On March 3, the American Cable Association (ACA) gathered in Washington, D.C. for its annual Summit; that is, a three day-long event that brings together leaders from across the cable television industry and sheds light on the critical issues they are facing.
This year, CED reports, broadband Internet delivery topped the list of hot-button issues that were discussed.
Perhaps the most noteworthy headline from this year’s ACA Summit ACA was ACA Chairman Robert Gessner’s outspoken support for broadband Internet. Gessner’s endorsement is especially important due to the fact that many small operators are currently torn about whether to stick with traditional video delivery models or embrace broadband.
“Although traditional TV service remains important, broadband Internet is your future,” Gessner stated during a panel adddress. According to CED, Gessner added that the ACA—which is backed by about 800 small and medium sized independent operators— will remain committed to preventing market consolidation that impacts customer choice, ensuring that regulations stay neutral and also protecting smaller providers from “undue market power.”
Another major discussion point at the ACA Summit regarding broadband delivery centered on the evolution of DOCSIS 3.1. Multiple independent operators—like Wave Broadband, for instance and Comporium Communications—were adamant about their reluctance to embrace DOCSIS 3.1.
As explained in LightReading, their reasoning is due to the fact that these companies—and many others—are all in the process of evolving into Internet service providers first and video distributors second; therefore, they don’t want to undergo the expensive process of upgrading to the new DOCSIS standard. These companies, in other words, are eyeing full fiber migrations. It makes little financial sense to go through the costly and time consuming DOCSIS 3.1 upgrade.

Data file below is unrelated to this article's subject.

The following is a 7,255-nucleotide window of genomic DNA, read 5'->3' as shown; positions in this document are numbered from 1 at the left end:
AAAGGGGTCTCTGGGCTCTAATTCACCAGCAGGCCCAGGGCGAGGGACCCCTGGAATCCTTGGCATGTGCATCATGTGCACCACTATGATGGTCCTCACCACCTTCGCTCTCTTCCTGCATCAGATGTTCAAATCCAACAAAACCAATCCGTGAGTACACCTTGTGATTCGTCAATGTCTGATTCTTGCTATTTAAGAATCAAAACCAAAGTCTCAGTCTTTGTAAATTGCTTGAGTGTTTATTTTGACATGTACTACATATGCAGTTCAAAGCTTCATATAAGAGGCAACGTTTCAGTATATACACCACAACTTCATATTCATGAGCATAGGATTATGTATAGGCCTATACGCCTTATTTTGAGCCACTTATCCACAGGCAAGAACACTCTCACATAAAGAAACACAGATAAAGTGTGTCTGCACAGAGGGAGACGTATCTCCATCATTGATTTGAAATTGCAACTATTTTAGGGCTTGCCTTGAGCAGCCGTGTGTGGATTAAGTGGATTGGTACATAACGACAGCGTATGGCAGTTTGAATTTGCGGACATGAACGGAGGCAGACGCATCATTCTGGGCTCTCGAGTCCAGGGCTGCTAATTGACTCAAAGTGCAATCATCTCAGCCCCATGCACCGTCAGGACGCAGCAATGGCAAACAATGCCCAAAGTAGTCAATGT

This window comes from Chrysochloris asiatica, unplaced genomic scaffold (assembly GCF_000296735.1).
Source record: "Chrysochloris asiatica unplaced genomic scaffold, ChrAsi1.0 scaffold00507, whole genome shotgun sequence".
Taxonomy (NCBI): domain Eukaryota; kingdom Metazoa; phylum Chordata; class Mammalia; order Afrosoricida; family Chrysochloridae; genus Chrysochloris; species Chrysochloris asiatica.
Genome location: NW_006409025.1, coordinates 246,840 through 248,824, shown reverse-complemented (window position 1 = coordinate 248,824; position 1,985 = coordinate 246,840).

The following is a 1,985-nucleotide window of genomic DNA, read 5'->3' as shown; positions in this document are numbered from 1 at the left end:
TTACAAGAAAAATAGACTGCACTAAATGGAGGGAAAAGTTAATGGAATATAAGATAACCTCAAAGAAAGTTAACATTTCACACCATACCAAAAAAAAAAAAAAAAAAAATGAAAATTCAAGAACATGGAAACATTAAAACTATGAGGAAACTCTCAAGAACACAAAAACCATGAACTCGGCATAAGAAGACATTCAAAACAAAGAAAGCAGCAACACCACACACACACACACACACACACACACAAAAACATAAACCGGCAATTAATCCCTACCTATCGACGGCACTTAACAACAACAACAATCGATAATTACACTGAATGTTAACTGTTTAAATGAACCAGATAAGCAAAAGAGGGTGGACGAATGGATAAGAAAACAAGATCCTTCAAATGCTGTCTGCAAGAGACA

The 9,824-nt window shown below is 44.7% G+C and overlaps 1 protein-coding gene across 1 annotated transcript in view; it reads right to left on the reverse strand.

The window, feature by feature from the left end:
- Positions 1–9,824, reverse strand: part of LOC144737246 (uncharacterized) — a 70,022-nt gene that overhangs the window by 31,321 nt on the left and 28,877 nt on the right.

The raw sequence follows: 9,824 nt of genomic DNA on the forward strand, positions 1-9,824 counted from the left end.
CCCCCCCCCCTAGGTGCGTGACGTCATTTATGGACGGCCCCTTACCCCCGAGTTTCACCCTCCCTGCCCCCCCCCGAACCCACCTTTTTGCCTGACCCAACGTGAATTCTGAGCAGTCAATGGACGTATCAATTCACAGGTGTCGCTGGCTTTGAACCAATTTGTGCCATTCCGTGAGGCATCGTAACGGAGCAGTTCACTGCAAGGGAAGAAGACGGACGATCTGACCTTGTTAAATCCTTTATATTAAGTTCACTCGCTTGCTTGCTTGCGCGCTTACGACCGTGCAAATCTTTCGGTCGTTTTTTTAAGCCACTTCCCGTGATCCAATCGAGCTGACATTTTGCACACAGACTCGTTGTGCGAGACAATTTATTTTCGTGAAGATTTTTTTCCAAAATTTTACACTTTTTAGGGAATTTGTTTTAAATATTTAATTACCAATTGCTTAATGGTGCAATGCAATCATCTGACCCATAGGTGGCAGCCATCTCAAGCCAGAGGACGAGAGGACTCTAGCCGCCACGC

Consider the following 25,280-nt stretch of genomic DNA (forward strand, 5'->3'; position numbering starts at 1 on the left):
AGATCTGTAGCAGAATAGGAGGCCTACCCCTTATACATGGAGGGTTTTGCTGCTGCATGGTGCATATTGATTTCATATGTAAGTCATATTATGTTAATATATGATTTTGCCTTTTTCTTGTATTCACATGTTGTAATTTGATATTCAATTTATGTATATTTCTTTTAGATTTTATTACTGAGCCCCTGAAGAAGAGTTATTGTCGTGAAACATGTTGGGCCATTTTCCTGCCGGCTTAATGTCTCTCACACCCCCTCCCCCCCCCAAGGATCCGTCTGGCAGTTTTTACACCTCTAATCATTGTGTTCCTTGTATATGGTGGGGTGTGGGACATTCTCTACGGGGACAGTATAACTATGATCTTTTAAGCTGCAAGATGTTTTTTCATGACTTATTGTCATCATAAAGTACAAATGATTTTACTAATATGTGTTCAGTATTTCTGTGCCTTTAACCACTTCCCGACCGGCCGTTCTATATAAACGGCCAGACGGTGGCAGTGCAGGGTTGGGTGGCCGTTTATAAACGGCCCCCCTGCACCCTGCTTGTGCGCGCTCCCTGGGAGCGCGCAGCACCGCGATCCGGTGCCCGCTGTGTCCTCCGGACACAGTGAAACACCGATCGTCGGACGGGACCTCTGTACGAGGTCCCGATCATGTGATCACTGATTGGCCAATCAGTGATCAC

The message is clear: The sun could be setting on hybrid coaxial fiber (HFC), and rising for the fiber optic delivery market. So it will be very interesting to keep an eye on this issue and see what conversations take place at next year’s Summit. Will DOCSIS 3.1 officially be history? It’s difficult to say.
Aside from focusing on network architecture, the Summit touched heavily on content distribution strategies.
As Michael Morrison, director of Fioptics Service at Cincinatti Bell explained, one of the biggest issues that his company is facing is determining which channels his subscribers want to see, and also figuring out a reasonable pricing model for them.
“Everyone seems hell-bent on making sure the bundle persists, [but] we cannot continue to raise prices,” he said. “That is what will eventually break the bundle.”
Morrison urged cable operators to focus on slimming down their entertainment options, which lends further credence to the argument that skinny bundles are quickly rising in popularity.
Were you at the ACA Summit this year? We want to hear your highlights.